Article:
During the war, the Mesopotamian Campaign was under the responsibility of the Indian Army until the disaster surrounding the surrender at Kut. The campaign started well with the landing in Basra in November 1914, but the attack on Baghdad by 9,000 troops of the 6th Indian Division commanded by General Townshend in 1915 ended in catastrophe when the remnants of the British invasion force were surrounded in Kut El Amara, and three attempts to relieve the trapped British and Indian troops also ended in failure, at the cost of 23,000 lives. The surrender on 29 April 1916 has been described as one of the worst military disasters of the British Army. Consequently the Commander in Chief India, General ‘Sir’ Harry Beauchamp Duff was relieved of command on 1 October 1916. In 1917, the Mesopotamia Commission of Enquiry was damning in its conclusions. While General Townshend was exonerated, the Commission was harsh towards the Government of India and Duff together with the Viceroy, Lord Hardinge. Both were found to have showed little desire to help and some desire actually to obstruct the energetic prosecution of the war. General Nixon, the Commander-in-Chief of the Mesopotamian Expeditionary Force, was also held responsible for the failed campaign. Unable to live with the shame, Duff committed suicide today.
Air fighting on the Western Front is light and the only British casualty of the day is a wounded pilot.
Goeben and Breslau leave the Dardanelles to attack Imbros sinking the monitors Raglan (6,150 tons) and M28 (540 tons). One hundred twenty-seven sailors are killed including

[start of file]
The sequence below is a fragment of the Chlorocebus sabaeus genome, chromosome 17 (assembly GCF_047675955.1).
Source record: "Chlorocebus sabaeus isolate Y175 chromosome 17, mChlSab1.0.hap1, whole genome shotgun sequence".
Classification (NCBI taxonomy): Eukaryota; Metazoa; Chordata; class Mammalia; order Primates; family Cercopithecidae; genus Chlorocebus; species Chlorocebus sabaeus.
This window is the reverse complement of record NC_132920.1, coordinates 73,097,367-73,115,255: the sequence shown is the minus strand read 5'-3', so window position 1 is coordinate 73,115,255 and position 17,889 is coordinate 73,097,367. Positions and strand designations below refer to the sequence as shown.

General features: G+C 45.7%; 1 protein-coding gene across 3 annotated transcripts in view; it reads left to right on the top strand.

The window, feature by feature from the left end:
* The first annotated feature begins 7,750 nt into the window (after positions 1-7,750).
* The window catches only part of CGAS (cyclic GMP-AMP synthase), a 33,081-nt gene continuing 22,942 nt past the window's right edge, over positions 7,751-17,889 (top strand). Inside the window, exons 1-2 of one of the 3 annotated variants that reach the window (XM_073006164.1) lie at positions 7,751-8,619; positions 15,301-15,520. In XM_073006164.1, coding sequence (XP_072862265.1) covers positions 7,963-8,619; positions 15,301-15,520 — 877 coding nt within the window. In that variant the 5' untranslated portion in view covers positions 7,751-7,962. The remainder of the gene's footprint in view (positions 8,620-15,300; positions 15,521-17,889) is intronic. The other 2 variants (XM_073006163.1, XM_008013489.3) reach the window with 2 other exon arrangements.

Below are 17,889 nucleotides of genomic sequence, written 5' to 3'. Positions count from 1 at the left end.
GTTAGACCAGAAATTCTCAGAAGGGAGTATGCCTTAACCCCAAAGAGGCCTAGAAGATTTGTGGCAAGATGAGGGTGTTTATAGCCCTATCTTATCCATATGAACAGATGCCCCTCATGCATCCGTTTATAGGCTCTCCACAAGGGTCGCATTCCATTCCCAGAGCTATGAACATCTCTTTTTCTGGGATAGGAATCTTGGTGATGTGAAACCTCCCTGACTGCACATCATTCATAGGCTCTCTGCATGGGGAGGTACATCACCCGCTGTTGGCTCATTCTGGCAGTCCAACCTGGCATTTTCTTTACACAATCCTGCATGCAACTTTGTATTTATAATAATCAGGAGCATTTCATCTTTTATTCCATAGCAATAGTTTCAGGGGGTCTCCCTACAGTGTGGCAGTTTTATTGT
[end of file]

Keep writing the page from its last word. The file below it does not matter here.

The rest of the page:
- Lieutenant H L Bacon (HMS Raglan) whose brother will die on service in 1920. They are both sons of the Reverend Dr. Bacon DD.
While heading for Mudros, Breslau strikes four mines in quick succession to the northwest of Rabbit Island and sinks. Five Turkish destroyers endeavor to reach the point, but are driven off by two British destroyers. Goeben also strikes two mines, and then another trying to re-enter the Dardanelles, and finally runs aground off Nagara Point.
The escort ship HMS Mechanician is torpedoed and sunk by a German submarine eight miles west of St Catherine’s Point. The armed boarding steamer HMS Louvain is torpedoed and sunk by another German submarine in the Eastern Mediterranean, killing seven officers and two hundred seventeen men.
- Stoker Petty Officer Arthur Farrar (HMS Louvain) age 33 is drowned while leaving the ship. His brother was killed in action in April 1917.
- Trimmers and brothers from Malta Gaetano age 36 and Francesco Carabott (HMS Louvian Mercantile Marine Reserve) are killed also.
British mines sink two German submarines, UB-22 and U-95.
Today’s losses include:
- A General who commits suicide
- A man whose brother will died on service in 1920
- The son of a member of the clergy
- Brothers killed together